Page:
Some of these trends will take more favorable trajectories in the coming year, though not to the extent that policymakers will be able to move confidently to pro-growth settings. GDP will not come in significantly up on 2013 levels. This is partly a necessary adjustment. Bank Indonesia's aggressive hikes in benchmark interest rates in 2013 have not been enough to stabilize the still-weak rupiah. Moves designed to begin reining in the external deficit by reducing the current account deficit and alleviating currency pressures will constrain domestic demand and investment, slowing certain sectors and, in turn, curbing import-related outflows. These measures imply an acceptance of slower GDP growth next year.

 

Still, the final quarter of 2013 and first half of 2014 are likely to see comfortable growth, if under 6 percent. This would — if the current account deficit eases and the rupiah rallies — trigger the central bank to switch to a loosening mode, and a partial reversal of earlier rate increases. In this case, Bank Indonesia will have accumulated quiet confidence from seeing the current account edging towards a more balanced position as imports moderate and exports begin to recover. Inflation will be harder to tame, at least in the annualized data, though cooling of domestic demand — and rejection of fresh fuel price increases in 2014 — should ease concerns by the third quarter of 2014. What Bank Indonesia and the Ministry of Finance — led respectively by Agus Martowardojo and Chatib Basri, both highly respected individuals — can control, they do so to generally good effect, and Agus' position is not affected by the election changes. Where Indonesian GDP ends up will also depend on external factors beyond the influence and actions of political leaders and cabinet members, who are often less prudent policy exponents.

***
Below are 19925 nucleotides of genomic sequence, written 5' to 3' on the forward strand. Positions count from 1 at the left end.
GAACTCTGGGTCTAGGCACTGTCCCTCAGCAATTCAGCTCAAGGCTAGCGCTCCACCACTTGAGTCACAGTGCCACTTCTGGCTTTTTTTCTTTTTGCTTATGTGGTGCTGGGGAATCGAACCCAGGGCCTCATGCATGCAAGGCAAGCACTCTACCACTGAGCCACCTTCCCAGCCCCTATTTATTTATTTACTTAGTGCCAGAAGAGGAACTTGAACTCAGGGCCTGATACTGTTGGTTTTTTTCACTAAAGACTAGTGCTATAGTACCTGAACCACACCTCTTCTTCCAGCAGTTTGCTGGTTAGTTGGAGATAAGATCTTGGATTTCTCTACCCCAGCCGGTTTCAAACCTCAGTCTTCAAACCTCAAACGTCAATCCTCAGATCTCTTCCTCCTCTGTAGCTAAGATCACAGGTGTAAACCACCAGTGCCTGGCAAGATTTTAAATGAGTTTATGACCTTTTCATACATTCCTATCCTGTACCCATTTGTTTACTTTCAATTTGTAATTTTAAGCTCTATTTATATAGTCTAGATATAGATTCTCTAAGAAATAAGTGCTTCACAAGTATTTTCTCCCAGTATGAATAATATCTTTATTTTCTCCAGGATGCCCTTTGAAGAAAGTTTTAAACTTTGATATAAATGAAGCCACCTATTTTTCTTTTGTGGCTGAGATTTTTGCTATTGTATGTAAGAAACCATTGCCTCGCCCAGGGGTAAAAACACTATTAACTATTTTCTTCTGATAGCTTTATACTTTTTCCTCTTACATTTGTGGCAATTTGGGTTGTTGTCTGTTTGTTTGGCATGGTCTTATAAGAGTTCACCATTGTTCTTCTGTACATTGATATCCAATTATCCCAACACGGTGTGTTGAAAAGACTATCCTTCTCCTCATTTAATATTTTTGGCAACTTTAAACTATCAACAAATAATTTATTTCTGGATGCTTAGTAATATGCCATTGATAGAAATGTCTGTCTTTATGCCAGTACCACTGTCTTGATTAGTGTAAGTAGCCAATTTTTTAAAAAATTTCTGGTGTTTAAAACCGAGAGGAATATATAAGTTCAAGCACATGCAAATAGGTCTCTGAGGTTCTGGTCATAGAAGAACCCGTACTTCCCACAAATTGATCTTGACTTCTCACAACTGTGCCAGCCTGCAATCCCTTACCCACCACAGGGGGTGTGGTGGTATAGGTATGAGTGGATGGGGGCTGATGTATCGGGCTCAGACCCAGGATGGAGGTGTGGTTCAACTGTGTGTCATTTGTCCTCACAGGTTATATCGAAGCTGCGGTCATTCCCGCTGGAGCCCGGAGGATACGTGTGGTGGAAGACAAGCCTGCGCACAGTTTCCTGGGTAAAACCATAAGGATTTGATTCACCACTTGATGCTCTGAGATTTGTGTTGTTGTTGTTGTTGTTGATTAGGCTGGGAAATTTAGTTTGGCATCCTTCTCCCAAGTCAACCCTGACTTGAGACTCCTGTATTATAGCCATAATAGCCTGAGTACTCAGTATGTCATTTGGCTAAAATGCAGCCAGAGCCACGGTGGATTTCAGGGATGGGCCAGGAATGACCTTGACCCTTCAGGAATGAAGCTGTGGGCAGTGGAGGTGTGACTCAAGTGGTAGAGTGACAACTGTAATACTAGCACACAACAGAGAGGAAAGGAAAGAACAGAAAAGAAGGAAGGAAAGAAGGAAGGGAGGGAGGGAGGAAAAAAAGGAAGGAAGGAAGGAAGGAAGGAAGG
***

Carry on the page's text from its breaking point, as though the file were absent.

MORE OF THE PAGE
Focus on Fuel Subsidies and Infrastructure

In November 2013, Chatib and his team acknowledged that there will be no repeat of this year's reduction in state fuel-price subsidies in 2014, an unsurprising decision given the need for political parties in the ruling coalition to avoid moves that alienate swathes of the electorate in an election year. Chatib has in the past advocated capping the fuel subsidy and establishing mechanisms to insulate the state budget from spikes in oil prices, as interim steps to reduce the vast fiscal burden. With fuel subsidy reductions politically out of reach, the effectiveness of the ministry's separate initiatives to balance the current account will be blunted.